Only Assembly will deliver for local manufacturers
Sinn Féin Foyle Assembly candidate Raymond McCartney has said that only a locally accountable Executive will deliver for local manufacturers and indigenous businesses.
Speaking at the start of a campaign of events organised by the NI Manufacturing Focus Group, Mr McCartney said:
"In our response to the Preparation for Government subcommittee on the Comprehensive Spending Review Sinn Féin agreed to a freezing of industrial rates at 25% pending the outcome of a wider review into how we support local businesses.
"While the focus of the NIMFG is on a long-term cap on industrial rates Sinn Féin believe that we need to take a much broader long term view. For example, Sinn Féin proposes that the new functions of councils following the RPA should include a system of local government accountability for the spending of commercial rates, as is currently the case in the 26 Counties and that Business rates should be ring-fenced for economic development.
"Sinn Féin also believe that a number of other initiatives should be examined as part of this review into how we support our indigenous businesses, particularly in areas of social and economic disadvantage, the agricultural sector and our SME's, including:
- Strengthening enterprise by nurturing of new businesses including a lightening the financial burden of these businesses during their start-up period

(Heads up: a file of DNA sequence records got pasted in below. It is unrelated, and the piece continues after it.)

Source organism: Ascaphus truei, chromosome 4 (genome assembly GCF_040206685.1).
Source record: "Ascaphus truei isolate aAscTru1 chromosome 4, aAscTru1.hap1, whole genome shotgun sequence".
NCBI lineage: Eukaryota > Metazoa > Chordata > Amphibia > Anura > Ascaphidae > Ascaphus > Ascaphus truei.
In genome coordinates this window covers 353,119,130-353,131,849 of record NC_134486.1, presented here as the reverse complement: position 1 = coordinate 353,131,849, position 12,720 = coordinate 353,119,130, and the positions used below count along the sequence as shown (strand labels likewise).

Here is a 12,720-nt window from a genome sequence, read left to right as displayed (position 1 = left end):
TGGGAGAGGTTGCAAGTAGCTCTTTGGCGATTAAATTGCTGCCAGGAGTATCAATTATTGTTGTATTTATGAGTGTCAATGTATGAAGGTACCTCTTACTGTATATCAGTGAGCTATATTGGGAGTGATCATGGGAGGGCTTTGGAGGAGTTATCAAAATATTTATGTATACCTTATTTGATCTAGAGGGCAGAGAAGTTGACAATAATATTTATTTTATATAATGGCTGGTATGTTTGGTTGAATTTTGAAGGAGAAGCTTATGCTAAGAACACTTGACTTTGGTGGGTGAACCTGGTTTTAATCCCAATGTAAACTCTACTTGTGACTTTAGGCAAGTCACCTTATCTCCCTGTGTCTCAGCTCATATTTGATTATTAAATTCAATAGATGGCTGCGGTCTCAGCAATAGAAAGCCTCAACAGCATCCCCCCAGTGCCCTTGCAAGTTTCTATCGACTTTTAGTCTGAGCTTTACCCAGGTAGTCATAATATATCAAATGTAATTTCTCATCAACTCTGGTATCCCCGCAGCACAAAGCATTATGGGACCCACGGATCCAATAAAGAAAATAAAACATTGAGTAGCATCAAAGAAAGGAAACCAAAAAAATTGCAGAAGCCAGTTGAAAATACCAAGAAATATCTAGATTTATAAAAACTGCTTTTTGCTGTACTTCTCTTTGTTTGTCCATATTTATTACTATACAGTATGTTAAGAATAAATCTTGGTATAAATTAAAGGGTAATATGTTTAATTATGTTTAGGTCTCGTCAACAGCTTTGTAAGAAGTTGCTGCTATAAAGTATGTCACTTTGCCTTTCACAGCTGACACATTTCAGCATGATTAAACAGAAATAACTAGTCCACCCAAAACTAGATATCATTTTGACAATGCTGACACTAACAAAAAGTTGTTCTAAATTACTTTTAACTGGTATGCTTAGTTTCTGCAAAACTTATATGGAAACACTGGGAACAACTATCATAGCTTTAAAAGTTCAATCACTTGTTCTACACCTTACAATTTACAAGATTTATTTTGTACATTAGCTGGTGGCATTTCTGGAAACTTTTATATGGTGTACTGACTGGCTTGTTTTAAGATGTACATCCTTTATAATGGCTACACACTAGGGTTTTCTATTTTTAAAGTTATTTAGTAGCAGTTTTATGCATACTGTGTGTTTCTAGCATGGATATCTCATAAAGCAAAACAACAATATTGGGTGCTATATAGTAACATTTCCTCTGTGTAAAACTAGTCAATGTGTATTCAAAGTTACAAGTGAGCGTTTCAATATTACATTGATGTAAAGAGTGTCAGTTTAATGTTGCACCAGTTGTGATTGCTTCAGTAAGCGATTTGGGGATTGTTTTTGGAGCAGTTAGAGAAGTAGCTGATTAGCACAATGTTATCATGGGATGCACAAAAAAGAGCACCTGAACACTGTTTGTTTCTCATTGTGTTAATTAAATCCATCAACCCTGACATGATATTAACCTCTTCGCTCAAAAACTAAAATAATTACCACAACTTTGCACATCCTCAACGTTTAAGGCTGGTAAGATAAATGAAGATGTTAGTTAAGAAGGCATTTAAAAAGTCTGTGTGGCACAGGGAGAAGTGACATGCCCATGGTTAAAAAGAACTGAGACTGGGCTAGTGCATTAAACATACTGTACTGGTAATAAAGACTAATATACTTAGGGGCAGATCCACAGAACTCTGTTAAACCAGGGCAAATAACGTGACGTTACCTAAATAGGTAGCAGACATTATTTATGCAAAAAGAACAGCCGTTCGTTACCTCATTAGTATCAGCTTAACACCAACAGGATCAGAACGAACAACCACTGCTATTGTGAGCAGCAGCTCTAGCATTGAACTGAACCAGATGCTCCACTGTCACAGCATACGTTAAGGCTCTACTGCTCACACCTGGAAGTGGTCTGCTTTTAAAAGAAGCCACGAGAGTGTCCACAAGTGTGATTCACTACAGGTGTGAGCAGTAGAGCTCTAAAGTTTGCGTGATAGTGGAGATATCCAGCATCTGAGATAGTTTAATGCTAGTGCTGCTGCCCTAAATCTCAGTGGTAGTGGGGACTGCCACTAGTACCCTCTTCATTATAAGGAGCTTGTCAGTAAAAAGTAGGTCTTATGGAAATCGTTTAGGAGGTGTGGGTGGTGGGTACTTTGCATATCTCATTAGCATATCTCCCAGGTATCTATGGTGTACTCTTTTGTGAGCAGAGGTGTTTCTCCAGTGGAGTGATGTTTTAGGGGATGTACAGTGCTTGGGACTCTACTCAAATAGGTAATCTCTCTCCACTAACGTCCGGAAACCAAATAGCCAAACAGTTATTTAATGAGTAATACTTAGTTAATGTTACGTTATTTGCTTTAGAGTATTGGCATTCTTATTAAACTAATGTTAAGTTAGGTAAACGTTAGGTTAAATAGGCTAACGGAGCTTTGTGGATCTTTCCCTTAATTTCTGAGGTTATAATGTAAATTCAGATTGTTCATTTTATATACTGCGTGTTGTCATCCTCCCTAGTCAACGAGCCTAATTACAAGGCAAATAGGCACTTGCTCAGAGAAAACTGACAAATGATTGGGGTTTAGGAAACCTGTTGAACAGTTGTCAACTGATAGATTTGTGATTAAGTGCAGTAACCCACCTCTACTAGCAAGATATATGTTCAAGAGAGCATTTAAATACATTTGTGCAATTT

- A system of rates relief for new businesses on the basis of agreed and accountable action plans for those businesses
- Specific rates relief measures to businesses that locate in NTSN areas
- A system of rates relief replacing the current industrial de-rating system that is cost-neutral
- Special consideration for farmers and agri-food producers given the sector's vulnerability to even small variations in profitability and dependence on agriculture in the north as a source of employment and export revenue
"All of this must be placed in the context of the significant infrastructural deficit in the Six Counties, and the progressive squeezing of resources by the British Treasury. We need to recognise that business rating is only one aspect of a much wider problem that requires general reforms, including democratic control of fiscal policy and the development of an all-Ireland taxation and rating system." ENDS